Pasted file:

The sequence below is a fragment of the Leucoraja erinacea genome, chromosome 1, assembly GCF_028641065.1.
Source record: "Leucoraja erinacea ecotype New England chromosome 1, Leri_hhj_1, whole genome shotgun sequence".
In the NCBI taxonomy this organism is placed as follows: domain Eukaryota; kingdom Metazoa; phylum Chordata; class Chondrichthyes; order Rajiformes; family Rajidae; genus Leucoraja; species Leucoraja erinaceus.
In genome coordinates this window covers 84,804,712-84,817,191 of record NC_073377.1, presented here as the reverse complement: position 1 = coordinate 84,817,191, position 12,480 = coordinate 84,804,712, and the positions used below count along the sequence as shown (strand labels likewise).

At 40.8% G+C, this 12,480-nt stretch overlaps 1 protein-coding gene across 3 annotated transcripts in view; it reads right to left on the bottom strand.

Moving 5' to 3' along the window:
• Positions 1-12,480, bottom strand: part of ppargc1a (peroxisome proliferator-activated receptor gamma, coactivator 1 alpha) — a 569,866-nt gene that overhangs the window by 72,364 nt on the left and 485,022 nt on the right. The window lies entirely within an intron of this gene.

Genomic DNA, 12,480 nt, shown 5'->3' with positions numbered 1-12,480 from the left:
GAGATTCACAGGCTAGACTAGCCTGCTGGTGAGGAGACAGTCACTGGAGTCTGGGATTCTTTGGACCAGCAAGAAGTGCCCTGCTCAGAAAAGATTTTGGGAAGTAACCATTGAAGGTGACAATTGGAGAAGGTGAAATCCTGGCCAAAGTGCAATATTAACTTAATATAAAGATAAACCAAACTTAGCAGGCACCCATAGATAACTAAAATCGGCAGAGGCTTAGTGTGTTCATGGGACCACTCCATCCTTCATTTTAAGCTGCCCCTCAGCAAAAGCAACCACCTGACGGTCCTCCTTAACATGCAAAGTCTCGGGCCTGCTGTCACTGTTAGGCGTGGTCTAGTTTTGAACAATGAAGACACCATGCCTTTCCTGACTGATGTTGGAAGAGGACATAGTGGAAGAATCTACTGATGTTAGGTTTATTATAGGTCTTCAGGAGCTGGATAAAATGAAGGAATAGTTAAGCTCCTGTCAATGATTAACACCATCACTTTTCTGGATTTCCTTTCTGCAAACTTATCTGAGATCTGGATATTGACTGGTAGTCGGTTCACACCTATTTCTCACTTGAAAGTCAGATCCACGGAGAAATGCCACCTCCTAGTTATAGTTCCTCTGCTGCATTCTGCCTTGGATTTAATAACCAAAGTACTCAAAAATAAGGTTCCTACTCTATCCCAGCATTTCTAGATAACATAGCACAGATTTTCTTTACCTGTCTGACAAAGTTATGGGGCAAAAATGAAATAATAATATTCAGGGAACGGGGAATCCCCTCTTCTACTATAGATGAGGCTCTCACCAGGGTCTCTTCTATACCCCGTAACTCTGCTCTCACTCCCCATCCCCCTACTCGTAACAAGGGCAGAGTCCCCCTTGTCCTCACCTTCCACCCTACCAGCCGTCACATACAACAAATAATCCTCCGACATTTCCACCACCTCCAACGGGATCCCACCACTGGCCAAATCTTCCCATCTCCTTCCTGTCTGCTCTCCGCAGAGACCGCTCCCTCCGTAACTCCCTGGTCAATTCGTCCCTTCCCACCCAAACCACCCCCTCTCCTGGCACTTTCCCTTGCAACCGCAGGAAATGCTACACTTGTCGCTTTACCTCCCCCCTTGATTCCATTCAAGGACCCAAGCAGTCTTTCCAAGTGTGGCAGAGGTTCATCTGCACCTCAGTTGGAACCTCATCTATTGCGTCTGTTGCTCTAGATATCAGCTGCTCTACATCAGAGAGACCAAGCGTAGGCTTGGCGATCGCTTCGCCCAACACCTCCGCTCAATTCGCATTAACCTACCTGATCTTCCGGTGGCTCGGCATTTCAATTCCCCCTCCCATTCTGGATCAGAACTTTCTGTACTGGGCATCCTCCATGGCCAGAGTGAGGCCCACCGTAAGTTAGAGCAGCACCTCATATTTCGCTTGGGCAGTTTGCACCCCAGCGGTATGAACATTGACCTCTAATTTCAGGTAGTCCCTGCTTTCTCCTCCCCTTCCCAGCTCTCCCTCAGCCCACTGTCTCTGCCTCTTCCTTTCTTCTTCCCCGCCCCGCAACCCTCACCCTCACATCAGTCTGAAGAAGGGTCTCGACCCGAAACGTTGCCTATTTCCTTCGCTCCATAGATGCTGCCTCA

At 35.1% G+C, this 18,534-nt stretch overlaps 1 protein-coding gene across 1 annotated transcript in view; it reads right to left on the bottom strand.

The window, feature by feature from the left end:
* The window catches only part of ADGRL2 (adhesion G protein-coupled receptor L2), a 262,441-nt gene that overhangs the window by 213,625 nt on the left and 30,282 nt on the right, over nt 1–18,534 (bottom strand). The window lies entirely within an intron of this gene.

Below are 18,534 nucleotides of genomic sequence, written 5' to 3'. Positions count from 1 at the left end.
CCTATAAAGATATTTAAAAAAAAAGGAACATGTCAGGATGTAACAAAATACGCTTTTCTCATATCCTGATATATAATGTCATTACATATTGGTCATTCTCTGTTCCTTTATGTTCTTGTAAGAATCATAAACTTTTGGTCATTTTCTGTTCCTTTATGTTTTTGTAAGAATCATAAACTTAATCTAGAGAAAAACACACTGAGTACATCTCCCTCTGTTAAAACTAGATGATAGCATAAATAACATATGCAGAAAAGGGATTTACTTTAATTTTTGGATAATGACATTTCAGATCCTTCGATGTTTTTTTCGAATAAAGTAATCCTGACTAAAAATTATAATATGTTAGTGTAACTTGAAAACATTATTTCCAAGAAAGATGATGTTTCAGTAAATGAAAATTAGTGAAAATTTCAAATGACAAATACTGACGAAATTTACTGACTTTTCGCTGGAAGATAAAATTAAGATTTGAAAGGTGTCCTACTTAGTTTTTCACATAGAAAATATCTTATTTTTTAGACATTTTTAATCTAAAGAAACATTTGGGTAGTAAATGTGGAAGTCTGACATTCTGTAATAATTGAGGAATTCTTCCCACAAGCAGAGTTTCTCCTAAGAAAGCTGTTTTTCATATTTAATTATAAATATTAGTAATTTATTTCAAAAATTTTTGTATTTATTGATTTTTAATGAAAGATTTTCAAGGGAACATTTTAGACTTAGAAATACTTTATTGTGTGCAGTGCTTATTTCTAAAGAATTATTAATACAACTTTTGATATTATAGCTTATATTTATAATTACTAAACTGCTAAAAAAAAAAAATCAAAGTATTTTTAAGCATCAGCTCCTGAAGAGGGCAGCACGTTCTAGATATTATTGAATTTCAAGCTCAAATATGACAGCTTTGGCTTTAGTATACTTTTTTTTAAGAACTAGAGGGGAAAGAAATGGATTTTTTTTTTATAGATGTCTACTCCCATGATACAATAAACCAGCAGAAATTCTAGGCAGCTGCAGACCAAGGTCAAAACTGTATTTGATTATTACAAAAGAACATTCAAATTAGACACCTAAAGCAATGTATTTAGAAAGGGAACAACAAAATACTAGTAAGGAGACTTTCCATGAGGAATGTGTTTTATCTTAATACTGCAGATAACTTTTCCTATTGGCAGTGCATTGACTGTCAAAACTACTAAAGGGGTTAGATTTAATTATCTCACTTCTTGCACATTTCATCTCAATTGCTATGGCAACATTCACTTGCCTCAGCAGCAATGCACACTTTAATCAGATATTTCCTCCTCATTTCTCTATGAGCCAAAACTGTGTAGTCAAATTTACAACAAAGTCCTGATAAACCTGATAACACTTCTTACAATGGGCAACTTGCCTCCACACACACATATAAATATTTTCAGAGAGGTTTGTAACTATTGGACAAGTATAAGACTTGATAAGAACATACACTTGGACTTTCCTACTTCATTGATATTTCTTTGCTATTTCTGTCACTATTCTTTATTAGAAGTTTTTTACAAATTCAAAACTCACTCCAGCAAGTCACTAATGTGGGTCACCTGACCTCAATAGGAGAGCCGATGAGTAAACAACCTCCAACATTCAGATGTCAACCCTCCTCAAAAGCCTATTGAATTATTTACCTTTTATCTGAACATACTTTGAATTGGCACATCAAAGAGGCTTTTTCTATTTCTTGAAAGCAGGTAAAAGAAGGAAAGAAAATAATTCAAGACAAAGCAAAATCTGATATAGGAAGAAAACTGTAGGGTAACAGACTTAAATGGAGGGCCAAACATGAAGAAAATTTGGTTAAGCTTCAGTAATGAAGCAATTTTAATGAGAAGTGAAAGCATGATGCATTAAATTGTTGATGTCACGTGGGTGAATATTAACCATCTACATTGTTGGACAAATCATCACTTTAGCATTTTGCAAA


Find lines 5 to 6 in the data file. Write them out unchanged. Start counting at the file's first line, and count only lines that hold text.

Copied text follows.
At 40.8% G+C, this 12,480-nt stretch overlaps 1 protein-coding gene across 3 annotated transcripts in view; it reads right to left on the bottom strand.

Moving 5' to 3' along the window: